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Down Syndrome Group Partnering With L.I. College To Improve Google's Voice Recognition Technology

ROCKVILLE CENTRE, N.Y. (CBSNewYork) -- Some Long Islanders are helping to teach Google how to better understand them.

They're people with speech differences and they're helping improve the technology of voice recognition, CBS2's Carolyn Gusoff reported Tuesday.

Voice recognition saves time and enriches life. But what if your smart device isn't smart enough to recognize you?

"They don't answer what I say to Siri," Jake Lunney said, adding when asked if he means the phone doesn't understand him, "Right."

Some Long Islanders are helping to teach Google how to better understand them. They are people with speech differences and through technology, they're working on a "Voice For All." (Credit: CBS2)

Now Lunney and others with speech differences are teaching Google how to understand them better.

Members of the BackYard Players, disabled young people with Down syndrome, are partnering with speech students at Molloy College in donating their voices to Google's ambitious Project Euphonia, helping to create a data base to train the technology to understand people with speech impairment.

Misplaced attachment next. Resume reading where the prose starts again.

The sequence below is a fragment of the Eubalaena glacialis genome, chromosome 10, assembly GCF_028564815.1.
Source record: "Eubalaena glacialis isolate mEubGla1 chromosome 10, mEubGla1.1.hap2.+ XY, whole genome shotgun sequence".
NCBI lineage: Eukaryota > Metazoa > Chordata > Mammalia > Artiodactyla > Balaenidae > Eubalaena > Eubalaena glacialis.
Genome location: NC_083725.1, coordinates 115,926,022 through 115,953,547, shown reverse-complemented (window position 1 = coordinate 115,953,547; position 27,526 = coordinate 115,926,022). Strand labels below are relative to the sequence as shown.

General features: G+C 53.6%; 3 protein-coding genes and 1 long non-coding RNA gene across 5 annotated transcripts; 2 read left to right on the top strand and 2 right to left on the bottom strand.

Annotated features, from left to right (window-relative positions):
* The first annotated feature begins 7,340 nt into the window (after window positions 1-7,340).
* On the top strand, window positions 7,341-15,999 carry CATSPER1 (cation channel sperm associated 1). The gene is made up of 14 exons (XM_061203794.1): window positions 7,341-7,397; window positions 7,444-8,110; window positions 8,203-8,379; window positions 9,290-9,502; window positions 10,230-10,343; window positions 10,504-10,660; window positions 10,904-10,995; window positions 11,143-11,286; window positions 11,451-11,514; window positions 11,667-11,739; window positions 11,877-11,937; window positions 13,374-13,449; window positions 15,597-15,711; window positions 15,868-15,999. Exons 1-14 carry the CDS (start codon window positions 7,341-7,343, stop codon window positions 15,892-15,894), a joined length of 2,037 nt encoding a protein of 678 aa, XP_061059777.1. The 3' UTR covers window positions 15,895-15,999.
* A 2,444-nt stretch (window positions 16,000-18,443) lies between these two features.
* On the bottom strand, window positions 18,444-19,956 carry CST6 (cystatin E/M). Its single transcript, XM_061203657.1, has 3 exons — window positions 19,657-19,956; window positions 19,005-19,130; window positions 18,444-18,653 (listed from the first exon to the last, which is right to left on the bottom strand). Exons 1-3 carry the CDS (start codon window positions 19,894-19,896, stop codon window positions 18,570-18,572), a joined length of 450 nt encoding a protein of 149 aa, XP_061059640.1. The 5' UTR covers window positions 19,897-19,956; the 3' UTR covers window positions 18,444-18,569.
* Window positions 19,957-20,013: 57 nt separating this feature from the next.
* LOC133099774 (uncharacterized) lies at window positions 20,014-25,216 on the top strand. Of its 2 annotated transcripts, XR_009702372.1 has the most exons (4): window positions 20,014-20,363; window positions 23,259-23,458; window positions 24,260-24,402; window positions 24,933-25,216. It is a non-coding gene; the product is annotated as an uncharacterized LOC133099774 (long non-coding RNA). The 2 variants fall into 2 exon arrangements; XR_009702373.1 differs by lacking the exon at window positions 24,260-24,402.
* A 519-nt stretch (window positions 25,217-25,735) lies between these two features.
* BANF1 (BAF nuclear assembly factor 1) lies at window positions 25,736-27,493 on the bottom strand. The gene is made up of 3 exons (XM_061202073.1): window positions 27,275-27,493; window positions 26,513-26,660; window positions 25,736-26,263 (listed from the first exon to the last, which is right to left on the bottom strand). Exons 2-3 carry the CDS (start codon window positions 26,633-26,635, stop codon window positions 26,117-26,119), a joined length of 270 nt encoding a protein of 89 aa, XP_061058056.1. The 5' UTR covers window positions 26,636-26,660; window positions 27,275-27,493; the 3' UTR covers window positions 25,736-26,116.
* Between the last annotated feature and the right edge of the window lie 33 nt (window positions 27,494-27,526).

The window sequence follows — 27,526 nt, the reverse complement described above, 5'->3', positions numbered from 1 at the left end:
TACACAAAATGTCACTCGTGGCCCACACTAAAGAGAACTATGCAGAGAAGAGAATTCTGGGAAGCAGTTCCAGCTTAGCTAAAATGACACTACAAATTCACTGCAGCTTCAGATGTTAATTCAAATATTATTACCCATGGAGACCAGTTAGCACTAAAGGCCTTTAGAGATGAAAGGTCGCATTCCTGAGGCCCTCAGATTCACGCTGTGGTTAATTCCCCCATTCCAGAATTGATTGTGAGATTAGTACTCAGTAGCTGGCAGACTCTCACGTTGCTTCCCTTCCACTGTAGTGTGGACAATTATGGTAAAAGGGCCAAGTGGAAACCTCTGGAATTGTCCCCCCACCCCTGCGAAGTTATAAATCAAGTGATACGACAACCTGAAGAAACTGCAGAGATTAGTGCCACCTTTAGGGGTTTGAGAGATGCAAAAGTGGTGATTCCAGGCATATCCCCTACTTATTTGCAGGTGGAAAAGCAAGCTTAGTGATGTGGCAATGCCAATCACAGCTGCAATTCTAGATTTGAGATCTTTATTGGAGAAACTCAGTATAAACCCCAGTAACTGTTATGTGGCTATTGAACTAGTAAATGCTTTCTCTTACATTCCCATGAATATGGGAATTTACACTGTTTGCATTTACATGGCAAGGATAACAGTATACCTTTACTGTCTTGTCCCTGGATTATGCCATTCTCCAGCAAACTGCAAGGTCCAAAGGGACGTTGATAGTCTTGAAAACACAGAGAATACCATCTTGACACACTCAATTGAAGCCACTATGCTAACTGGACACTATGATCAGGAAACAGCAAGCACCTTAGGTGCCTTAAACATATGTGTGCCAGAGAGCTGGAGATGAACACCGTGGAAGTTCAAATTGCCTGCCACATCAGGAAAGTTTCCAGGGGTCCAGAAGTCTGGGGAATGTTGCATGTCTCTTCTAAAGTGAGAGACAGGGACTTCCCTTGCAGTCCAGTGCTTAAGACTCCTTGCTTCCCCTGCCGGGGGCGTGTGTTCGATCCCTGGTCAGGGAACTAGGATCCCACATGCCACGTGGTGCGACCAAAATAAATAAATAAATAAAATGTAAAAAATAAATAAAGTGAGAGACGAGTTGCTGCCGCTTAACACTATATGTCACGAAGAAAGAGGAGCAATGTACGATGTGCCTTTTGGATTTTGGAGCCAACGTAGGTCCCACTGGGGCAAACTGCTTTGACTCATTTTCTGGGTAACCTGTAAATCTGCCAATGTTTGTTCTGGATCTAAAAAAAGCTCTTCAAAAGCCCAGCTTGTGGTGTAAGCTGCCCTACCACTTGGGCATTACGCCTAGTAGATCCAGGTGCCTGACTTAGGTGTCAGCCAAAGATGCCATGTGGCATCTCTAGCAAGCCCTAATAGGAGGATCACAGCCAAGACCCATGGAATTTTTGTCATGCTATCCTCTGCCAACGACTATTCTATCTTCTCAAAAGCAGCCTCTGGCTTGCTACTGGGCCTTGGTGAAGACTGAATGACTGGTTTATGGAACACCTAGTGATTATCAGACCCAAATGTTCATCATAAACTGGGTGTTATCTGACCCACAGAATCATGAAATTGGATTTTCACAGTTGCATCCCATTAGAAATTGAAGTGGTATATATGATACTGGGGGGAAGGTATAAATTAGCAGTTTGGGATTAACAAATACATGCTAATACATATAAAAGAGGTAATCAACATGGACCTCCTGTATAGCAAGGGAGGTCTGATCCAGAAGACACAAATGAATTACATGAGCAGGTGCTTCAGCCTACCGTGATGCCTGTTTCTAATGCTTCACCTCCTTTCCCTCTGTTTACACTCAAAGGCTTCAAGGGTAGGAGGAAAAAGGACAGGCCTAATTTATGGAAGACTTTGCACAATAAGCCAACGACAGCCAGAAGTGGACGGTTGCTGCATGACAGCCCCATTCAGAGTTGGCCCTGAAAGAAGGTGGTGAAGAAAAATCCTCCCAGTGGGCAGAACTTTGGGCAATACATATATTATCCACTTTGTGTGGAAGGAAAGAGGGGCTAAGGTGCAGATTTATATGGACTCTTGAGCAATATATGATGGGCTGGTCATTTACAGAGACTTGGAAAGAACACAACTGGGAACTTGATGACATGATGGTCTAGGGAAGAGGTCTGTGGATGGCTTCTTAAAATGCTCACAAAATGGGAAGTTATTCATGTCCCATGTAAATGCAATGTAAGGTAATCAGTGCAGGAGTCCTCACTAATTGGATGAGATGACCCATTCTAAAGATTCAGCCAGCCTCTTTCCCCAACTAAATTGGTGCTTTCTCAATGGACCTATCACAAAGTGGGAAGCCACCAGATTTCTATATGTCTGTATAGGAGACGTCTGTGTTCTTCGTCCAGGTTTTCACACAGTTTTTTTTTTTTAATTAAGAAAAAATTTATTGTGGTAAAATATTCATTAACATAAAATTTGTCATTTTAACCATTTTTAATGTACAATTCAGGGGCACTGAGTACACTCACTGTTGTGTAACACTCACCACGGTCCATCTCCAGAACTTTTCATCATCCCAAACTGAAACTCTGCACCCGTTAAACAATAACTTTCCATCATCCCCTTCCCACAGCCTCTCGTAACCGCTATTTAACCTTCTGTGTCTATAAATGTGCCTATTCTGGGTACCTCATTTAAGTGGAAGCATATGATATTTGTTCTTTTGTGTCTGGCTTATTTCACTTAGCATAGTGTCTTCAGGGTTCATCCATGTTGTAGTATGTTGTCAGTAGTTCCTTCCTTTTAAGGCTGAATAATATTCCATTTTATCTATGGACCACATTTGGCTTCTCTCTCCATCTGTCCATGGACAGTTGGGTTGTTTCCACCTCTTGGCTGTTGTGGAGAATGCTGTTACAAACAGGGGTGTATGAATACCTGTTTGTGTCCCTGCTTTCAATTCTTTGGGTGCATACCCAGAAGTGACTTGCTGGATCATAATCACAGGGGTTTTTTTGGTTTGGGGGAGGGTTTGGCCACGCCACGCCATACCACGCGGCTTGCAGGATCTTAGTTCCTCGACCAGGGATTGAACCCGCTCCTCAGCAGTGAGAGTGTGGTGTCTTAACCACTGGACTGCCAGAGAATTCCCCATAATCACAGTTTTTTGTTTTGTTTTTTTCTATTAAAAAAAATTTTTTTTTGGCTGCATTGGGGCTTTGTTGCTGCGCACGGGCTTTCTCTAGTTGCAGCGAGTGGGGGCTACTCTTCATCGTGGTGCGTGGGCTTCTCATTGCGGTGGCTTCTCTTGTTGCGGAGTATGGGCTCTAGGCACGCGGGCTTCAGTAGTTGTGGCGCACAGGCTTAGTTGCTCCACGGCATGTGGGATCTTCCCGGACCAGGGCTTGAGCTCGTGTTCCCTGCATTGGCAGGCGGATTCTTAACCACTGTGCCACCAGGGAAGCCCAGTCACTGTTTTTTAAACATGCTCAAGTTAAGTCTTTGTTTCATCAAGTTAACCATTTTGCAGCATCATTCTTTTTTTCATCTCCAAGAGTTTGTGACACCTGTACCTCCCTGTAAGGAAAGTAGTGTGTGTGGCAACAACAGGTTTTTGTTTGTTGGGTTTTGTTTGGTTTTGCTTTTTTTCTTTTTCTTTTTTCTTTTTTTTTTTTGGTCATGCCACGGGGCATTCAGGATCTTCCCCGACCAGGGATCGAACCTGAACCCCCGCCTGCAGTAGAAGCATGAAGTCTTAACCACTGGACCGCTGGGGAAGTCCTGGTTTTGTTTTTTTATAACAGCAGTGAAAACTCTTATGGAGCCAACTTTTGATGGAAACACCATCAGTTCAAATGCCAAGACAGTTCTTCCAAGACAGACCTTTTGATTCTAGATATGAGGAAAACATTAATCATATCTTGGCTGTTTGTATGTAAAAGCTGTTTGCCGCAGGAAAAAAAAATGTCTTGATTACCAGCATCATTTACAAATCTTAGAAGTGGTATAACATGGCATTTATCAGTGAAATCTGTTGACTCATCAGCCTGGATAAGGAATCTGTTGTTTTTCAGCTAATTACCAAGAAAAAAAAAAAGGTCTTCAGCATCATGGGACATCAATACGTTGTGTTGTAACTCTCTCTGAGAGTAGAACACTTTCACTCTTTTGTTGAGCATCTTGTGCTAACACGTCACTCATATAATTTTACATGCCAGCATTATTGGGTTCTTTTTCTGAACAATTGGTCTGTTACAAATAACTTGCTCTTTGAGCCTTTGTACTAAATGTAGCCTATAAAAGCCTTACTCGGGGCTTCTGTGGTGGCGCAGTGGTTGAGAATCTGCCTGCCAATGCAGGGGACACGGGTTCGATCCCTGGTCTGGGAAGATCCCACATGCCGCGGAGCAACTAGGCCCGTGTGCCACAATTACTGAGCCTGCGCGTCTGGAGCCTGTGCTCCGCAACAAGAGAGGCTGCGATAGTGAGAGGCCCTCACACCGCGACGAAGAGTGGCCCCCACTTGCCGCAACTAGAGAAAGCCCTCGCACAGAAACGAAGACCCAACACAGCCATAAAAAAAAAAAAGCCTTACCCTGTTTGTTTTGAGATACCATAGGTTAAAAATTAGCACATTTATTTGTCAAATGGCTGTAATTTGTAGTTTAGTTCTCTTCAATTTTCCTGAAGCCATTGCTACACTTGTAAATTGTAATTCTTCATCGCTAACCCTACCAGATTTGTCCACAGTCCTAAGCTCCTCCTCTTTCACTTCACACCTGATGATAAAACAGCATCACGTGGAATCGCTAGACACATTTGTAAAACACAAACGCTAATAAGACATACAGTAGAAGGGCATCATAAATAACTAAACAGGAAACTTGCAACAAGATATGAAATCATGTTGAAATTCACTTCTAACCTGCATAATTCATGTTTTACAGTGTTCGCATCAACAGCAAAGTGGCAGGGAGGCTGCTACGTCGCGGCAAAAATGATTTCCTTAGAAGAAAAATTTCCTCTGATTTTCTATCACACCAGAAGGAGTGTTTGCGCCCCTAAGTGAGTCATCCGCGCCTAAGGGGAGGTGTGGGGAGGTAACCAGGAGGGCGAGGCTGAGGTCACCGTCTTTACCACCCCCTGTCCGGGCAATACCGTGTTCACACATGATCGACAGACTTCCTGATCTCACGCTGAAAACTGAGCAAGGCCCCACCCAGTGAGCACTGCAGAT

"There individuals are unable to utilize the technology to the best of their abilities. If they could, it would transform their lives," said Dr. Audra Cerruto, the associate dean of Molloy College. "If voice commands could be understood then individuals with disabilities could become more independent, more autonomous."

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No one had ever collected large data sets of people who are hard to understand, until now.

"Just saying, 'Google, call mom.' You know, 'Google, what's the bus schedule?' If you have a physical disability how much greater it would be to be able to use this technology," said Ellen White, director of BackYard Players & Friends.

In the Down syndrome community, 500 voices are being collected, but Google is collecting thousands of samples of all kinds of non-standard speech.

Anyone with neurological conditions that impair their speech can donate their voice. Google said it's not ready to roll out a product yet. This is a research project that it hopes will make voice recognition one day recognize everyone.

Participants are eligible for gift certificates if they complete 1,500 phrases.

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